Early Rubens at the Legion of Honor

Originally published in the Marina Times San Francisco in April 2019

The Flemish Baroque master painter Peter Paul Rubens spent pivotal years, between 1609 and 1621, in Antwerp. During this time, he refined what would become his trademark style. The Legion of Honor is presenting a unique survey of this period which set the stage for the painter’s international fame. More than 50 works – more than 30 paintings and 20 works on paper- from private and public collections in Europe and North America including the Royal Museum of fine Arts, Antwerp; the Kunsthistorisches Museum, Vienna; The Princely Collections of Liechtenstein; the Rijksmuseum, Amsterdam; the British Museum, London’ the National Gallery of Art, Washington, D.C. and the Metropolitan Museum of Art in New York will be brought together in this exhibit, many in North America or on the US West Coast for the first time.

Rubens returned to his home town of Antwerp after spending years studying painting in Italy. There he examined painters like Caravaggio, Titian and Tintoretto, sometimes copying their paintings to grasp the technique and glean the deeper meanings in the artworks. After this eight-year sojourn, Rubens returned to his home town to a dying mother and a city that had experienced revitalization during his absence.

The exhibit is arranged thematically to emphasize the broad range of Rubens’ mastery of visual styles and subject matter. A key work in Early Rubens is The Tribute Money (ca. 1610-1615), a depiction of Christ draped in boldly-colored cloth, pointing heavenward, surrounded by a sea of upturned faces eagerly receiving his message. The title is a reference to a saying attributed to Jesus in the gospels to “Render unto Caesar the things that are Caesar’s, and unto God the things that are God’s.” Dramatic figurative painting depicting Christian history continues in the dynamic Massacre of the Innocents (ca. 1611-1612). Vivid colors and twisted figures trapped in a moment of violence illustrate the narrative from the Gospel of Matthew in which Herod orders the execution of all male children two years old and younger in the region of Bethlehem. Here we most clearly see Rubens’s influence from Caravaggio and his time in Italy studying the masters. “Early Rubens is a story of a painter and his city, of how Rubens’s return to his chosen home at a particular moment in history sparked in Antwerp an artistic, intellectual and commercial revitalization,” says Sasha Suda, curator of European art at the Art Gallery of Ontario. “The Massacre of the Innocents not only highlights Rubens’s achievement as a painter, it provides powerful insight into the mindset of the citizens of Antwerp in 1610.”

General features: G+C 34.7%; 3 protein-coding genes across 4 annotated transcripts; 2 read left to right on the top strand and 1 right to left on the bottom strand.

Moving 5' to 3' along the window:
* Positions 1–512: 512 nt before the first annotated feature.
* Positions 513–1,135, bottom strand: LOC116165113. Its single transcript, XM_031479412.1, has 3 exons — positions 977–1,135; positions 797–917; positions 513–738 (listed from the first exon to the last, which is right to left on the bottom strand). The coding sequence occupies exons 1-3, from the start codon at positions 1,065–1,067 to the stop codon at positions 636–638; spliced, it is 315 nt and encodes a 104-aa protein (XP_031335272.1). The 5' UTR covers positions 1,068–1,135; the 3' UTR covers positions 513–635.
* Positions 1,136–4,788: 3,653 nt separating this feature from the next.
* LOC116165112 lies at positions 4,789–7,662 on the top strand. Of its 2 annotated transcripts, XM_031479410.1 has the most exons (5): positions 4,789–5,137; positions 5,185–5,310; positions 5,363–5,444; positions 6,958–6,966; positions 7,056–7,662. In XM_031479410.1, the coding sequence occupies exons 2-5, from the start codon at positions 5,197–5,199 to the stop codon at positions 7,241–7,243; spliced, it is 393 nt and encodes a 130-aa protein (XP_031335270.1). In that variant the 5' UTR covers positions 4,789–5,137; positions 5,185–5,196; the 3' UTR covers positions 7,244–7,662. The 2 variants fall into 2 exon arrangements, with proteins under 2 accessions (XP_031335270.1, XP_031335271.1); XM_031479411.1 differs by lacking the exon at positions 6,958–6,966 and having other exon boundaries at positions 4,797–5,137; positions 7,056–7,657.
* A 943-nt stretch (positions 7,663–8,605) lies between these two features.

Rubens’s ability to capture human emotion and psychology was critical to his success as a painter of Christian history. Antwerp was a stronghold of Catholicism and was eager for a visual language to match its strong support of Rome’s Counter-Reformation priorities. Rich tones echoing the complex psychology and emotion surrounding the mysteries of faith are evident in The Annunciation (1609) and Christ on the Straw (the Michielsen Triptych) (1618).

Beyond devotional painting, success in figurative art brought Rubens many patrons for portrait work. Established as a “gentleman painter”, he acquired increased social and professional footing through his relationships with Antwerp’s humanists, merchants and religious thinkers. The Fine Arts Museums of San Francisco’s portraits (ca. 1611) of silk merchant Rogier Clarisse and his wife, Sara Breyel, reflect Rubens’s widening network of relationships. The Raising of the Cross and The Battle of the Amazons from the Rijksmuseum are examples of Rubens’s expansion into reproductive engravings and the translations of his compositions into various printmaking projects.

Rubens international reputation expanded as large-scale paintings began to enter the collections of aristocrats and royalty in the 1610’s. By the 1620’s Rubens was a favorite of monarchs in France, England and Spain and became a figure of international influence and diplomacy alongside his artistic pursuits in foreign courts. Kirk Nickel, assistant curator of European painting at the Fine Arts Museums of San Francisco, observes “His inclination to work quickly and at a large scale was essential for Rubens’s success in repopulating the city’s churches with religious images, even while he painted startling episodes of ancient valor, obscure Greco-Roman mythologies, and unsettling moments of biblical history for private collectors.” The exhibit concludes with large-scale paintings, scaled to compete with tapestry or fresco painting. Mural-sized work such as Daniel in the Lions’ Den (1614/1616) will be joined by other life-size scenes to create an immersion effect –the paintings as an environment- that will help the museum-goer appreciate
the scope of the talent that is Peter Paul Rubens.

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